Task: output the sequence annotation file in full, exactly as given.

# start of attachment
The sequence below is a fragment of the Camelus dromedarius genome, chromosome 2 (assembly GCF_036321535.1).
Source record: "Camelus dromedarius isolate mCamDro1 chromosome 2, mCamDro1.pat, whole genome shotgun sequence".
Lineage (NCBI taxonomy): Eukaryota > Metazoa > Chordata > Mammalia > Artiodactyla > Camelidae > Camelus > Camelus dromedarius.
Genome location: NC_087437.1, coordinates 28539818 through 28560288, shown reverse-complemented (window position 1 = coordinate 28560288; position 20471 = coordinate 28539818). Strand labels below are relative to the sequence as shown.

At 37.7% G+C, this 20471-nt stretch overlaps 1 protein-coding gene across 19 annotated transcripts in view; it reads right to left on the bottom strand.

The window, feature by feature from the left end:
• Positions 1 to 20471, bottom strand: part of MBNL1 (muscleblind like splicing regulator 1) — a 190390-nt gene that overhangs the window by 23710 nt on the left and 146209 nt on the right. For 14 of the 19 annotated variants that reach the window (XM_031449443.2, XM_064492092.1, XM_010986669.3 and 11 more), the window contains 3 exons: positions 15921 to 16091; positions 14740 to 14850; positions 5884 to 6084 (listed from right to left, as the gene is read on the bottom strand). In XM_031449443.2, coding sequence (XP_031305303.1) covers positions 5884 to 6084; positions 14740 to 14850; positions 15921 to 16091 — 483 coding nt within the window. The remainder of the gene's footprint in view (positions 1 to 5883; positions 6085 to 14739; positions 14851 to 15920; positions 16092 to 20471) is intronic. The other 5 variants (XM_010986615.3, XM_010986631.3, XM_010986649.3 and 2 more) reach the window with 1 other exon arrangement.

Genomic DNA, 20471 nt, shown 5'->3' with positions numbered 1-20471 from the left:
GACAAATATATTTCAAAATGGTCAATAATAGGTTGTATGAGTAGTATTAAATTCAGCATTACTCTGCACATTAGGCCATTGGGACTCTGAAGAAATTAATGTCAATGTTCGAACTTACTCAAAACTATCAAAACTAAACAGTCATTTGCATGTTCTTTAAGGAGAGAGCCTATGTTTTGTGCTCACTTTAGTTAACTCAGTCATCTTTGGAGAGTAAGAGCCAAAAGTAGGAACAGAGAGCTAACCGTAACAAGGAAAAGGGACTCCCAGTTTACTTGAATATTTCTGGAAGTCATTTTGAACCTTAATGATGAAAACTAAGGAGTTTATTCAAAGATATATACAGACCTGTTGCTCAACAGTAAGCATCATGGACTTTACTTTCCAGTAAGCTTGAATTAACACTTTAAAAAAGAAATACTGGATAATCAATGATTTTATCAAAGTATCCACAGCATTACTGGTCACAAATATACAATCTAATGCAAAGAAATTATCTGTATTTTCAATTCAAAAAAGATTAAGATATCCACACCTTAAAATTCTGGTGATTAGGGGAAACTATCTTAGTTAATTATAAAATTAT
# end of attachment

The sequence below is a fragment of the Camelus dromedarius genome, chromosome 2 (assembly GCF_036321535.1).
Source record: "Camelus dromedarius isolate mCamDro1 chromosome 2, mCamDro1.pat, whole genome shotgun sequence".
Lineage (NCBI taxonomy): Eukaryota > Metazoa > Chordata > Mammalia > Artiodactyla > Camelidae > Camelus > Camelus dromedarius.
Genome location: NC_087437.1, coordinates 28539818 through 28560288, shown reverse-complemented (window position 1 = coordinate 28560288; position 20471 = coordinate 28539818). Strand labels below are relative to the sequence as shown.

At 37.7% G+C, this 20471-nt stretch overlaps 1 protein-coding gene across 19 annotated transcripts in view; it reads right to left on the bottom strand.

The window, feature by feature from the left end:
• Positions 1 to 20471, bottom strand: part of MBNL1 (muscleblind like splicing regulator 1) — a 190390-nt gene that overhangs the window by 23710 nt on the left and 146209 nt on the right. For 14 of the 19 annotated variants that reach the window (XM_031449443.2, XM_064492092.1, XM_010986669.3 and 11 more), the window contains 3 exons: positions 15921 to 16091; positions 14740 to 14850; positions 5884 to 6084 (listed from right to left, as the gene is read on the bottom strand). In XM_031449443.2, coding sequence (XP_031305303.1) covers positions 5884 to 6084; positions 14740 to 14850; positions 15921 to 16091 — 483 coding nt within the window. The remainder of the gene's footprint in view (positions 1 to 5883; positions 6085 to 14739; positions 14851 to 15920; positions 16092 to 20471) is intronic. The other 5 variants (XM_010986615.3, XM_010986631.3, XM_010986649.3 and 2 more) reach the window with 1 other exon arrangement.

Genomic DNA, 20471 nt, shown 5'->3' with positions numbered 1-20471 from the left:
GACAAATATATTTCAAAATGGTCAATAATAGGTTGTATGAGTAGTATTAAATTCAGCATTACTCTGCACATTAGGCCATTGGGACTCTGAAGAAATTAATGTCAATGTTCGAACTTACTCAAAACTATCAAAACTAAACAGTCATTTGCATGTTCTTTAAGGAGAGAGCCTATGTTTTGTGCTCACTTTAGTTAACTCAGTCATCTTTGGAGAGTAAGAGCCAAAAGTAGGAACAGAGAGCTAACCGTAACAAGGAAAAGGGACTCCCAGTTTACTTGAATATTTCTGGAAGTCATTTTGAACCTTAATGATGAAAACTAAGGAGTTTATTCAAAGATATATACAGACCTGTTGCTCAACAGTAAGCATCATGGACTTTACTTTCCAGTAAGCTTGAATTAACACTTTAAAAAAGAAATACTGGATAATCAATGATTTTATCAAAGTATCCACAGCATTACTGGTCACAAATATACAATCTAATGCAAAGAAATTATCTGTATTTTCAATTCAAAAAAGATTAAGATATCCACACCTTAAAATTCTGGTGATTAGGGGAAACTATCTTAGTTAATTATAAAATTAT